Fantastic parkrun community made century great

News' sports writer David Brawn and friends before the start of Southsea parkrun on Saturday.  Picture Ian Hargreaves (161278-7)
News' sports writer David Brawn and friends before the start of Southsea parkrun on Saturday. Picture Ian Hargreaves (161278-7)

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It’s been six years in the making and on Saturday I joined the parkrun 100 club.

A great turnout of running friends ensured it was a hugely memorable occasion.

News' sports writer David Brawn with Dan Del Piccolo after the run. Picture: Ian Hargreaves

News' sports writer David Brawn with Dan Del Piccolo after the run. Picture: Ian Hargreaves

The weather was perfect, always a crucial factor at Southsea parkrun, and to my delight the milestone was crowned with a very satisfying new personal best of 19min 37sec.

Dan Del Piccolo, one of the many great parkrun supporters in Southsea, and my brother Rich, who visited from Bournemouth, paced me around the seafront course to achieve my first sub-20 time.

It’s only taken 100 runs to get it and I never thought it would be possible for me this year.

Undoubtedly the training with my fantastic club Portsmouth Joggers has been the key to getting fitter and faster.

It was great on Saturday to also see Southsea parkrun personal bests for Joggers club-mates Adam Barlow, Pete Collins, Ainsley Rood, Derek Powles, Naouele McHugh, Pete Birch, Nicky Thomas Gissele Leishman, Kathy Bailey and Julie Eames.

In total 352 runners finished the run, with Mark Furniss also completing his century, while Colin Rowland and Cecily Nichols did their 50th parkruns.

Our parkrun events are all about supporting each other and it was friends and family who made Saturday’s run so special.

The sense of community is the reason these fantastic 5k events have flourished so much.

Participants of all abilities, with different running and fitness objectives, come together to take part.

The volunteer roles also allow more people to be part of the community, giving something back to others.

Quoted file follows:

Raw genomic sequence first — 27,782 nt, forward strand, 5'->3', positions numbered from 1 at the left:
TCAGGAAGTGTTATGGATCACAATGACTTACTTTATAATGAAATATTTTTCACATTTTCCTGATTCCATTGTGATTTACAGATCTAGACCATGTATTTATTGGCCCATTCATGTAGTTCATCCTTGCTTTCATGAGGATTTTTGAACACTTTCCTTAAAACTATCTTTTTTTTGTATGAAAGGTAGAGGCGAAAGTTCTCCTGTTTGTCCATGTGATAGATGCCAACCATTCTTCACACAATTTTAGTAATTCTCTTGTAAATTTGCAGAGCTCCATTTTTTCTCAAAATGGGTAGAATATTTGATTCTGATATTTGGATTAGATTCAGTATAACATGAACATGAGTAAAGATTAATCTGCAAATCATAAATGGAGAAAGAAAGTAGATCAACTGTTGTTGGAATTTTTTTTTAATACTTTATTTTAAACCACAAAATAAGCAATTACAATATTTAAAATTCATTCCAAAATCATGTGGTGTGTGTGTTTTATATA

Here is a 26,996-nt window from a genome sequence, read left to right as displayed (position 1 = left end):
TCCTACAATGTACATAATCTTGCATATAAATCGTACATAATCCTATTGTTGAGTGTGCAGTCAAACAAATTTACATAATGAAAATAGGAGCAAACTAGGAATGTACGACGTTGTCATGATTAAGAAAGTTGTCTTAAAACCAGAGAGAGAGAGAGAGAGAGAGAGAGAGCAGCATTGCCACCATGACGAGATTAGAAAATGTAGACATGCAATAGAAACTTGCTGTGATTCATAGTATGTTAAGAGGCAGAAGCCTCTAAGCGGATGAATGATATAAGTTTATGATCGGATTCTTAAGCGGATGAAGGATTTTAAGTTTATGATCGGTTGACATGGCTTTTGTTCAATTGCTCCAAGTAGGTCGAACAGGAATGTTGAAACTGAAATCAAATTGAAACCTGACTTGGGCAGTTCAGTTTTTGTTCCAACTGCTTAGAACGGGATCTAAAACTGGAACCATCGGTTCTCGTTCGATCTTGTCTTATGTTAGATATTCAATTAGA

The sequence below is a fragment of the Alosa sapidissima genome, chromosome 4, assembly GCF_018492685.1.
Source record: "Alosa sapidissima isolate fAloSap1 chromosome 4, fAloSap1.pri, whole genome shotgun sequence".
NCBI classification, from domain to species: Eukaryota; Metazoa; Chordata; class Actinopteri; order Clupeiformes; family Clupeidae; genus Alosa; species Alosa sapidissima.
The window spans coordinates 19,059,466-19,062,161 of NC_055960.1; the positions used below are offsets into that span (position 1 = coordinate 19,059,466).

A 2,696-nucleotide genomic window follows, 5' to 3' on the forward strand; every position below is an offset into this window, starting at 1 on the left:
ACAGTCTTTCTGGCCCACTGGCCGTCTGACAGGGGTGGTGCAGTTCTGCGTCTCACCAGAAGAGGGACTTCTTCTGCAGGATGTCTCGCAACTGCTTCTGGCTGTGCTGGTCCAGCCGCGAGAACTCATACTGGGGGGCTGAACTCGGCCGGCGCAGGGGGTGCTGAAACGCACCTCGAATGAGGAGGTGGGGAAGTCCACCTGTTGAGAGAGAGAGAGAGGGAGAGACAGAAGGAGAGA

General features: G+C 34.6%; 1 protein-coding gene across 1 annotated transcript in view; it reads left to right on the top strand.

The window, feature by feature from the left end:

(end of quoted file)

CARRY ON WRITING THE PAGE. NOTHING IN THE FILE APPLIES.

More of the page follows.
One of the many plus points to parkrun is the variety of different events.

Back in 2010 when I did my first parkrun we only had the original Eastleigh event down here. Now we are truly spoilt for choice.

Queen Elizabeth parkrun has a beautiful course, with one of the toughest and, when you finally get to the top, most rewarding hills you’ll find on a 5k anywhere.

The Havant event at Staunton Country Park provides fun, twists, turns, and some undulations.

In good weather Southsea is ideal for quick times, with spectacular sea views adding to the appeal.

Lee-on-the-Solent offers a similar setting, with a bit of shingle to cross just to add to the mix, while Fareham’s course is positioned fantastically between the creek and the golf course, with the Cams Mill pub a great place to chat with other runners and volunteers after.

Portsmouth Lakeside provides a lovely run around the lake as well as several chances to cheer and high five friends running in the other direction, with three out-and-back sections.

I’ve been lucky enough to visit 23 different courses and have had great experiences at all of them.

In 2014 I had the pleasure of going to Bushy Park, the home of parkrun in London, and I had a great time at the fantastic Yeovil Montacute course.

I’ve battled my way up the challenging Chiltern hills of Tring parkrun, and enjoyed several superb runs at Black Park, a lovely flat, fast one-lap trail run.

Every new course you do brings a different experience and a different story to tell.

I saw the mayor handing out prizes at Aldenham parkrun, tried Cranleigh parkrun on the day they held their spooky halloween special, while I was at Alice Holt when they had a junior volunteer takeover.

For me, having now joined the 100 club, the next milestone of 250 seems somewhere way off in the distance.

But with parkrun it is the journey to get there and the people you meet along the way that really count above everything else.